Burundi has yet to declare the outbreak a national emergency, but officials worried it could trigger a state of insecurity ahead of next year’s elections.

Population movements and the lack of preventative measures like mosquito nets are driving the crisis. “The national malaria outbreak response plan, which is currently being validated, has highlighted a lack of human, logistical, and financial resources for effective response,” OCHA said.

In Congo, health officials are battling to prevent the Ebola outbreak from extending beyond its borders. The outbreak that began last August has killed at least 1,866 people. —O.O

A mother and her son on the outskirts of Bujumbura, Burundi

A mother and her son on the outskirts of Bujumbura, Burundi Associated Press/Photo by Sam Mednick (file)

Guatemala’s new leader to revisit immigration deal

Incoming Guatemalan President Alejandro Giammattei pledged to take another look his country’s immigration agreement with the United States.

Giammattei secured 58 percent of the vote in the weekend election, although more than 55 percent of voters abstained. After losing three previous runs for office, the 63-year-old pledged to curb migration with increased investment and security. He also proposed bringing back the death penalty.

Giammattei questioned the “safe third country” deal his predecessor, Jimmy Morales, signed with the United States amid threats of economic sanctions. The agreement requires Guatemala to act as a buffer zone for U.S. asylum-seekers from its neighbors.

“I hope that during this transition the doors will open to get more information so we can see what, from a diplomatic point of view, we can do to remove from this deal the things that are not right for us, or how we can come to an agreement with the United States,” he told Reuters in an interview.

Giammattei is set to take office on Jan. 14, 2020. —O.O

A mother and her son on the outskirts of Bujumbura, Burundi

A mother and her son on the outskirts of Bujumbura, Burundi Associated Press/Photo by Sam Mednick (file)

Moscow protests continue for fourth week

Tens of thousands of demonstrators supporting opposition to Russia’s government protested again during a sanctioned rally in Moscow last weekend. Opposition candidate Lyubov Sobol posted a video on Twitter showing armed men arriving to arrest her just before the event. Riot police also detained dozens of participants afterward.

This was the fourth protest in recent weeks over Moscow barring 57 candidates from the upcoming city legislative election. When disqualified candidates went to talk to the mayor, special police forces beat them with rubber hoses and arrested them, The Washington Post reported.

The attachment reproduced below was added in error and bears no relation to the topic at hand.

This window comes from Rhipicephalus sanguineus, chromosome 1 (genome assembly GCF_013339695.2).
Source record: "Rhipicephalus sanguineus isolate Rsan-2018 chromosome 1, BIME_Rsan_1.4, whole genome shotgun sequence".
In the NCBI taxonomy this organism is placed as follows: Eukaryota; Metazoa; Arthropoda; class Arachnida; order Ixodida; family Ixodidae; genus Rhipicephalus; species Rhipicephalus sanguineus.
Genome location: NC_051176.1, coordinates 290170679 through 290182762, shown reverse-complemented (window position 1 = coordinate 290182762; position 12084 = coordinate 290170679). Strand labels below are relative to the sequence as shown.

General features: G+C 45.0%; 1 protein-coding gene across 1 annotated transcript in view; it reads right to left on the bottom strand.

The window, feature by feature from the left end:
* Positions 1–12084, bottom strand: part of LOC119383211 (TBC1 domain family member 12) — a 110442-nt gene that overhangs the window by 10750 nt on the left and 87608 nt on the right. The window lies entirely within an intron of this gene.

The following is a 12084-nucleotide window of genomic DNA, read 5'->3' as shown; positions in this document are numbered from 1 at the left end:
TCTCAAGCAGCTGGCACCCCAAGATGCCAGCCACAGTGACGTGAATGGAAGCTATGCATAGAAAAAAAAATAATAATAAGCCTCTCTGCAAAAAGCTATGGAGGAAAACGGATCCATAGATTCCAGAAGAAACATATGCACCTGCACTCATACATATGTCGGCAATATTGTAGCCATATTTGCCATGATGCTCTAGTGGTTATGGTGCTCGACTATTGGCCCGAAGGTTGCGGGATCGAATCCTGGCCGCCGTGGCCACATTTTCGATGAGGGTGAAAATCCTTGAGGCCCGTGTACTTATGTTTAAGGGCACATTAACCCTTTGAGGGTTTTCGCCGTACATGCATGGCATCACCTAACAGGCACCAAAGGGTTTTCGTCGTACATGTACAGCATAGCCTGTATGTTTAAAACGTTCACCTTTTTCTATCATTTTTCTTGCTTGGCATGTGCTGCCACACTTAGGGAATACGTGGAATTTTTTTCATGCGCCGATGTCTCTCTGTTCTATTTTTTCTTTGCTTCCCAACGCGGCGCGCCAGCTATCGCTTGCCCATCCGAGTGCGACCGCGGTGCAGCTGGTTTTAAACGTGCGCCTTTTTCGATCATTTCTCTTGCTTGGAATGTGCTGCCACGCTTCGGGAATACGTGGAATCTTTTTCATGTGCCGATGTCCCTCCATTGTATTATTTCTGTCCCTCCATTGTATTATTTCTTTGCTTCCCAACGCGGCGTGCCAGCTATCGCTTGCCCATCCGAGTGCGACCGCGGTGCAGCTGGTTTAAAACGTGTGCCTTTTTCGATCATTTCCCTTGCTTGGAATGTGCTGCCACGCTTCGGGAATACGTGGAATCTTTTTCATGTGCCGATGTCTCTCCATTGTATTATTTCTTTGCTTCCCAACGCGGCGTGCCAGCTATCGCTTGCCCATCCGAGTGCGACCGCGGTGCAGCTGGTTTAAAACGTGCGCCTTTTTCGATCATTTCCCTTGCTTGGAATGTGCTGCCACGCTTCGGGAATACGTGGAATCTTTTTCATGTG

Protesters decried President Vladimir Putin and demanded authorities release and drop mass civil unrest charges again 11 Russians. A week earlier, police tackled protesters and beat them with batons, detaining more than 1,000 people, according to Human Rights Watch.

Officials tried to suppress turnout for two protests by announcing last-minute music festivals, according to Billboard. Many artists refused to participate. —Julia A. Seymour

Committee approves 88 more churches in Egypt

An Egyptian Cabinet committee legalized 88 unlicensed churches last week, Coptic news outlet Watani reported.

The committee has approved 1,109 churches so far, but more than 2,600 applications remain. Instituted by the 2016 Law for Building and Restoring Churches, the committee began assessing and granting legal status to houses of worship in 2017.

Human rights groups criticized the legislation as discriminatory because it maintained restrictions on Christian churches, including a requirement that church size remain proportionate to the local population of Christians. —J.A.S.

Onize Ohikere

Onize is WORLD's Africa reporter. She is a World Journalism Institute graduate and earned a journalism degree from Minnesota State University-Moorhead. Onize resides in Abuja, Nigeria.



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Thanks for keeping us posted about world events, especially with regard to liberty of all kinds. In the article about the protests in Moscow I am confused by the use of the descriptor “sanctioned,” since it can mean not permitted , but can also mean permitted. Usually the context clarifies which it is, but I can’t tell, this time. Thanks for helping me out.

Rhonda Buckingham